Rubi, a small-town Mexican teen, was expecting more than a million guests at her 15th birthday party Monday after her parents’ video invitation to the milestone event went viral online, according to an AFP report.
Girls’ 15th birthday parties are often a huge deal in Latin America, where families traditionally pull out all the stops to welcome them to womanhood.
But Rubi’s “quinceanera” party could take the phenomenon to a whole new level, after the invite became an offbeat internet sensation.
“Hi, how’s it going? We would like to invite you this December 26 to our daughter Rubi Ibarra Garcia’s 15th birthday party in La Joya,” her dad, Crescencio, says in the video.
Dressed in a cowboy hat typical of northern Mexico, he ticks off the names of the bands that will play at the party and announces a horse race with a 10,000-peso prize (about $500), as his wife and the now-famous Rubi stand at his side.
“Everyone” is invited, he says.
Now it is time for the family to deliver: 1.3 million Facebook users have replied they will attend.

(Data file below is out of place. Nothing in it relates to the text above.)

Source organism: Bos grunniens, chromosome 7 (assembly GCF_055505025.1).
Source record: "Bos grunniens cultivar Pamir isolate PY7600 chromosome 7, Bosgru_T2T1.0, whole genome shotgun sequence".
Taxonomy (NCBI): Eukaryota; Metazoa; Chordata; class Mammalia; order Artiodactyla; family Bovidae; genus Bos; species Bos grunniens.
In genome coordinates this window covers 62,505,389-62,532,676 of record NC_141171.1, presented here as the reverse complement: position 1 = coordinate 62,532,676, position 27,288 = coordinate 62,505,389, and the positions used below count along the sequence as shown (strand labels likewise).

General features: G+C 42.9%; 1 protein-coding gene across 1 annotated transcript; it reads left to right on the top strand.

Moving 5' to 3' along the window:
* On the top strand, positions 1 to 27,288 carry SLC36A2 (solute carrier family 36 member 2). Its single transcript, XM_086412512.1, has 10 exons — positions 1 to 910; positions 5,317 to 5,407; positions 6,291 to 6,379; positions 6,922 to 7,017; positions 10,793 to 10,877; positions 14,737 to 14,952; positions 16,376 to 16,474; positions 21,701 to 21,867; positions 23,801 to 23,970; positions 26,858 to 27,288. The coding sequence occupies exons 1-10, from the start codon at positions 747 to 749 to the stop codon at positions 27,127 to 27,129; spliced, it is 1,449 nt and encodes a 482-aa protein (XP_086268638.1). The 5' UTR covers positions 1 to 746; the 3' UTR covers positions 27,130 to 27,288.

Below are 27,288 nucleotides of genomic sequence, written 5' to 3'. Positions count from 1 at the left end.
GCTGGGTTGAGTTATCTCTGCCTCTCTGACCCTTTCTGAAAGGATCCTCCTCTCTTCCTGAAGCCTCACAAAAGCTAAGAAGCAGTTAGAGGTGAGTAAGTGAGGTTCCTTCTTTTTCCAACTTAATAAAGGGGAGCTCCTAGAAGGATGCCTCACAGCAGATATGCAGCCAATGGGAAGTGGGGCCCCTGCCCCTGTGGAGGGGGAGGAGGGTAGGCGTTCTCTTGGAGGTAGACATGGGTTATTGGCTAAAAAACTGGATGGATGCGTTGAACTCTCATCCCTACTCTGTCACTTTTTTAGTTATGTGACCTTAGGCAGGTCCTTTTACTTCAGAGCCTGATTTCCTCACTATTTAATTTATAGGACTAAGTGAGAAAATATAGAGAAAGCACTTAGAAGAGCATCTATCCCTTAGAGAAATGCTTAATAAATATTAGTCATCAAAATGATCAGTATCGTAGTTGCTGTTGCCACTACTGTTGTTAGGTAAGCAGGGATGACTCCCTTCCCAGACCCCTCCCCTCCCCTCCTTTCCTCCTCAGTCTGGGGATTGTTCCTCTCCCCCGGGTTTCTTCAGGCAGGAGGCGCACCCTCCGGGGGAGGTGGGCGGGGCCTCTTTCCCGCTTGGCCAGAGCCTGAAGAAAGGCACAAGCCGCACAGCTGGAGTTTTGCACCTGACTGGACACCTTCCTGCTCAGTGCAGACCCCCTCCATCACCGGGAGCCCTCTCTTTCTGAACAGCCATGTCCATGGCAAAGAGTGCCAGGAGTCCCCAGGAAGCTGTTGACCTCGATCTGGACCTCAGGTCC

It promises to be a massive affair for La Joya, a village of 200 people near the city of San Luis Potosi.
“This all got out of control,” Crescencio said in one of the many media interviews he has since been asked to give.
“That doesn’t mean we didn’t want to invite everyone, of course, but here our parties are regional… This is something we weren’t expecting.”
Rubi has fielded numerous interview requests herself, becoming something of a national sensation with her dark hair, cute smile and braces.
An airline has meanwhile turned the commotion into free publicity, offering discount tickets to get to the party. And a video game has emerged in which a teenage girl runs down a red carpet, tossing invitations to all and sundry.
The family say they were originally expecting around 800 people for the party. Local authorities have since decided to move it to a large open field and send a security detail for what Mexican media are calling “the party of the year.”
Not everyone in Mexico finds it amusing, though.
“This has taken on completely scandalous proportions,” said Mercedes Poire, head of the Centre for Public Opinion at the Universidad Del Valle de Mexico.
“We face the gigantic risk of falling into a society of the absurd.”